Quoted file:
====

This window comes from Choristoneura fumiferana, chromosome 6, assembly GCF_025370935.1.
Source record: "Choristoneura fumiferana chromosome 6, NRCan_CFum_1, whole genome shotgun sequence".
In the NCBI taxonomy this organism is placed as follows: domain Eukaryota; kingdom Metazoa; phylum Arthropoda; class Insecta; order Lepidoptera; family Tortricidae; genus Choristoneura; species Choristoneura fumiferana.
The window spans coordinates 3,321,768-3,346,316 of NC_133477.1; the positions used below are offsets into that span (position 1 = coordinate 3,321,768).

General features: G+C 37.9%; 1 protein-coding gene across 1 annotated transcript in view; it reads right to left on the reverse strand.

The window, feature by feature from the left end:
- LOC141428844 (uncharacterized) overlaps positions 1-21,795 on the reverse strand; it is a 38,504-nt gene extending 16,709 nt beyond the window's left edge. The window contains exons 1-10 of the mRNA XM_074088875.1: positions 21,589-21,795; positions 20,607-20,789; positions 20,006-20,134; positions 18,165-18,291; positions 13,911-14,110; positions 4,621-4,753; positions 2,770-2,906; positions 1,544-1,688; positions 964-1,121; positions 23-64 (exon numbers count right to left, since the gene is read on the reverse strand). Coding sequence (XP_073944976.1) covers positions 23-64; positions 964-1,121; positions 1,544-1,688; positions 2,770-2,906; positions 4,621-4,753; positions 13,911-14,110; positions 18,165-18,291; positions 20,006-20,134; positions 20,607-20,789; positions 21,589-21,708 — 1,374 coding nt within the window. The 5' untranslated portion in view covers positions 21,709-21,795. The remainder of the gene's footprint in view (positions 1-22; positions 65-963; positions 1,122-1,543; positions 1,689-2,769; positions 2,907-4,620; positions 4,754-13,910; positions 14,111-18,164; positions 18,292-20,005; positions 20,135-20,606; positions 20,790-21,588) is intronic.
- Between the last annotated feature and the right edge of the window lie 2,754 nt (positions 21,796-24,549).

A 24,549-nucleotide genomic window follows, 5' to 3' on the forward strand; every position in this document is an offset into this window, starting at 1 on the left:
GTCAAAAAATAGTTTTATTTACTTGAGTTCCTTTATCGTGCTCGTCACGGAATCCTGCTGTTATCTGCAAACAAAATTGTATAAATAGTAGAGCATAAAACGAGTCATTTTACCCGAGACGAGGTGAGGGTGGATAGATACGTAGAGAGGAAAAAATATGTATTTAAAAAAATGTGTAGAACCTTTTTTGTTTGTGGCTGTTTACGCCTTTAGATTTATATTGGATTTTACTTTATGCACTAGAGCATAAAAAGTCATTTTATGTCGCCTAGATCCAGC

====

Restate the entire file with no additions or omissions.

This window comes from Choristoneura fumiferana, chromosome 6, assembly GCF_025370935.1.
Source record: "Choristoneura fumiferana chromosome 6, NRCan_CFum_1, whole genome shotgun sequence".
In the NCBI taxonomy this organism is placed as follows: domain Eukaryota; kingdom Metazoa; phylum Arthropoda; class Insecta; order Lepidoptera; family Tortricidae; genus Choristoneura; species Choristoneura fumiferana.
The window spans coordinates 3,321,768-3,346,316 of NC_133477.1; the positions used below are offsets into that span (position 1 = coordinate 3,321,768).

General features: G+C 37.9%; 1 protein-coding gene across 1 annotated transcript in view; it reads right to left on the reverse strand.

The window, feature by feature from the left end:
- LOC141428844 (uncharacterized) overlaps positions 1-21,795 on the reverse strand; it is a 38,504-nt gene extending 16,709 nt beyond the window's left edge. The window contains exons 1-10 of the mRNA XM_074088875.1: positions 21,589-21,795; positions 20,607-20,789; positions 20,006-20,134; positions 18,165-18,291; positions 13,911-14,110; positions 4,621-4,753; positions 2,770-2,906; positions 1,544-1,688; positions 964-1,121; positions 23-64 (exon numbers count right to left, since the gene is read on the reverse strand). Coding sequence (XP_073944976.1) covers positions 23-64; positions 964-1,121; positions 1,544-1,688; positions 2,770-2,906; positions 4,621-4,753; positions 13,911-14,110; positions 18,165-18,291; positions 20,006-20,134; positions 20,607-20,789; positions 21,589-21,708 — 1,374 coding nt within the window. The 5' untranslated portion in view covers positions 21,709-21,795. The remainder of the gene's footprint in view (positions 1-22; positions 65-963; positions 1,122-1,543; positions 1,689-2,769; positions 2,907-4,620; positions 4,754-13,910; positions 14,111-18,164; positions 18,292-20,005; positions 20,135-20,606; positions 20,790-21,588) is intronic.
- Between the last annotated feature and the right edge of the window lie 2,754 nt (positions 21,796-24,549).

A 24,549-nucleotide genomic window follows, 5' to 3' on the forward strand; every position in this document is an offset into this window, starting at 1 on the left:
GTCAAAAAATAGTTTTATTTACTTGAGTTCCTTTATCGTGCTCGTCACGGAATCCTGCTGTTATCTGCAAACAAAATTGTATAAATAGTAGAGCATAAAACGAGTCATTTTACCCGAGACGAGGTGAGGGTGGATAGATACGTAGAGAGGAAAAAATATGTATTTAAAAAAATGTGTAGAACCTTTTTTGTTTGTGGCTGTTTACGCCTTTAGATTTATATTGGATTTTACTTTATGCACTAGAGCATAAAAAGTCATTTTATGTCGCCTAGATCCAGC